Nevertheless, the worst was yet to come. Shortly after this outburst, our trip guides came over to us on what they presented as a "diplomatic mission." In fact, they requested that we move with our cigars to a distant outpost of the camp which, ironically, was located next to the toilet facilities, a description of which is probably best left unwritten. Even our offer of cigars to any who would like to have joined us went unheeded. Hence, not wishing to tarnish such delightful smokes with such a pungent odor, we resigned ourselves to putting out half-smoked cigars.The next evening, before dinner was even arranged, the guides noted to the group that "for the smokers among us" there was a designated place at this campsite--a soggy mudflat just a short wade from the rest of the camp. So, there we sat, upon makeshift chairs (life preservers) and relished in our ostracism. Such exclusionary treatment continued until, by the last night of the trip, we were smoking off the back of the boats on which we had rafted.

Despite all, though, we enjoyed the majesty of the canyon, the company of new friends and, of course, the taste of fine cigars.

Stephen Boorjian
North Caldwell, New Jersey

***

Dear Marvin,

In keeping with the spirit of your magazine in identifying those restaurants who are and are not "cigar friendly," I'd like to relate an experience I had recently involving Friday's restaurant in West Melbourne, Florida.

Over a year ago, several of my Masonic brothers began meeting after work in the lodge at the local Friday's for a drink and a smoke. For over a year, nothing had ever been said about those of us enjoying a good cigar with our drink. That is until last week, when upon sitting at the bar and ordering a good Scotch I was jokingly told by my bartender that there was a 10 percent surcharge for cigar smokers. I responded lightheartedly that I'd not pay a premium for enjoying something I'd been enjoying for years for nothing at their establishment.

At this point my bartender's female partner handed me a menu. I thought she was looking to take our order for munchies and sat it on the bar, not being ready to order anything else. At which time she turned the menu over and pointed to some very fine print on the back of the menu. There, midway through a paragraph of print so small I had to get out my reading glasses, was a single sentence stating that cigar smoking was not allowed in their establishment.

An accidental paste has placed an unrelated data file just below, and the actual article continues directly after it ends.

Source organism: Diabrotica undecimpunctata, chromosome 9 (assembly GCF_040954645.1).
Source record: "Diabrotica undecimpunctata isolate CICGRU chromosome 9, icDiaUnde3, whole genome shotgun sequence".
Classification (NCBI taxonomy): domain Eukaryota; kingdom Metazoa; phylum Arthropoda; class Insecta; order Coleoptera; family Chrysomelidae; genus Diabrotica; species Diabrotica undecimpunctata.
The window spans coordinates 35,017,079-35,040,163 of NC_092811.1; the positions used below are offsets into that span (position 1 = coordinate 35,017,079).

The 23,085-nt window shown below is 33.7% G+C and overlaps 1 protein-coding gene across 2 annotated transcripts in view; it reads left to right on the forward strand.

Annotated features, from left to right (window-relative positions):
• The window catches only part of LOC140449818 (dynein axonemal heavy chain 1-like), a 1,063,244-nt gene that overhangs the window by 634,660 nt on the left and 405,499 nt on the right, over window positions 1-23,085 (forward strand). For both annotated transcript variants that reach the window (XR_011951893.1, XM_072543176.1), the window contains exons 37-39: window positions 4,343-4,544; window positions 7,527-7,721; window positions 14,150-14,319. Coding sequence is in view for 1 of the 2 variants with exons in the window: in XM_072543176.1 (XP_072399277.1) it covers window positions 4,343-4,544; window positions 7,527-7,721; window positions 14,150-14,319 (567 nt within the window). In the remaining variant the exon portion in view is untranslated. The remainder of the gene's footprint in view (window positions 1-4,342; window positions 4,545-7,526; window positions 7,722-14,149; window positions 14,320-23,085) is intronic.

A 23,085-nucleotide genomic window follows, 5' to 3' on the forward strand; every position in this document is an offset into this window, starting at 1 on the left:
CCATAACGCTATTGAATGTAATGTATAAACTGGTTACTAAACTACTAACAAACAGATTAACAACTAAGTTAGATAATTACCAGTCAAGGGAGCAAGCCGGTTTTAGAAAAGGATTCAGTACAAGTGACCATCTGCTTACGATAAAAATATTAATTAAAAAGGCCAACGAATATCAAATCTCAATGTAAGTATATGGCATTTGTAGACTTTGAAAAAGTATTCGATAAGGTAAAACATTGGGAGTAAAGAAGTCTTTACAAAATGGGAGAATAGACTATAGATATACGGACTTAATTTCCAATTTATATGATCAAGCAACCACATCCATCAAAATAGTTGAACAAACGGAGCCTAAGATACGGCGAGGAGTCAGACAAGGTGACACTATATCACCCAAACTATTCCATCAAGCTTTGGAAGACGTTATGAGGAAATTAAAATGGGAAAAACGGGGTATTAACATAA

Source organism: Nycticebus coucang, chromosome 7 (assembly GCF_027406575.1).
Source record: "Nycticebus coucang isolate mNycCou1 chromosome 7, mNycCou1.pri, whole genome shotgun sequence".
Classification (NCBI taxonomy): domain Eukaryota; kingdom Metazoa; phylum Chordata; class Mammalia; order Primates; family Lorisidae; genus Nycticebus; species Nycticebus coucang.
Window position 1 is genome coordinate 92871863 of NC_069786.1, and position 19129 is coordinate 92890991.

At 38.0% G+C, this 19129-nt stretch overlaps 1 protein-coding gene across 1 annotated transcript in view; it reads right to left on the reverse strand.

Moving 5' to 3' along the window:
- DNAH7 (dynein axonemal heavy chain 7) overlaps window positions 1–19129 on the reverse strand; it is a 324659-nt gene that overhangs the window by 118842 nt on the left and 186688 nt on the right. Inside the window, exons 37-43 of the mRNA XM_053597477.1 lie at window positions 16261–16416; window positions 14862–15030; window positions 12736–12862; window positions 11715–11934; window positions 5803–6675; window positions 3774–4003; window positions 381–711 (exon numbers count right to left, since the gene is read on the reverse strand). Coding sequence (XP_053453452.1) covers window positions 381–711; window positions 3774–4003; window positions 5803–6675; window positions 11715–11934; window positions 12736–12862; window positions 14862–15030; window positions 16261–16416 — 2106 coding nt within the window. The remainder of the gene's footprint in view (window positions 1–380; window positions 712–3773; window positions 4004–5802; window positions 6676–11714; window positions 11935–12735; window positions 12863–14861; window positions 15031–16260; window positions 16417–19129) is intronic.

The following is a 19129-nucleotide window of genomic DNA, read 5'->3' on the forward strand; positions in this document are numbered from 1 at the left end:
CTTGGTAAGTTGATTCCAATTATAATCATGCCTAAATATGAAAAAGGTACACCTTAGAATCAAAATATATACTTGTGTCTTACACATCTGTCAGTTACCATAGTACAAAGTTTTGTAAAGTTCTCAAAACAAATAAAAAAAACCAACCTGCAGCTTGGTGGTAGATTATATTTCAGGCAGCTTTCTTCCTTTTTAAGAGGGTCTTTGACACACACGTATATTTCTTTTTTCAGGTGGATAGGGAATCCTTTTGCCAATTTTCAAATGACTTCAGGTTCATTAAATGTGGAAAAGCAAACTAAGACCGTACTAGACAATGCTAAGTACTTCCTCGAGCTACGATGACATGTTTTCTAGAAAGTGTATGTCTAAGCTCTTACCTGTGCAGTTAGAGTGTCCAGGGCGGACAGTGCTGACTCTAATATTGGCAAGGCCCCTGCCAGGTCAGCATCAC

I couldn't believe it. But, there it was in print so small it had to have been printed not to be noticed. Not wanting to offend anyone, I put my cigar down immediately and let it go out. However, I could not help but feel embarrassed and discriminated against. First, I was at the bar I had visited without incident with my cigar for well over a year, in a smoking area surrounded by at least two dozen cigarette smokers. Second, no one had complained (we had just arrived). Third, we were known to her partner to be both regular patrons, never obnoxious and always good tippers. This barkeep simply took it upon herself to point out this until now hidden rule.

That Friday's should feel the need for such a rule is, of course, its management prerogative. That they had chosen to ignore this rule for well over a year, allowing my lodge brothers and myself to smoke cigars in their restaurant without incident or complaint, had led me to believe that they were a cigar friendly establishment. Upon finding out that I was misinformed, I politely advised our barkeeps that while I took no offense, I had but one appropriate response to their policy, particularly in the manner that they informed me of it, and that this would be my last visit. After paying for and finishing my Scotch, I bade them farewell for the final time.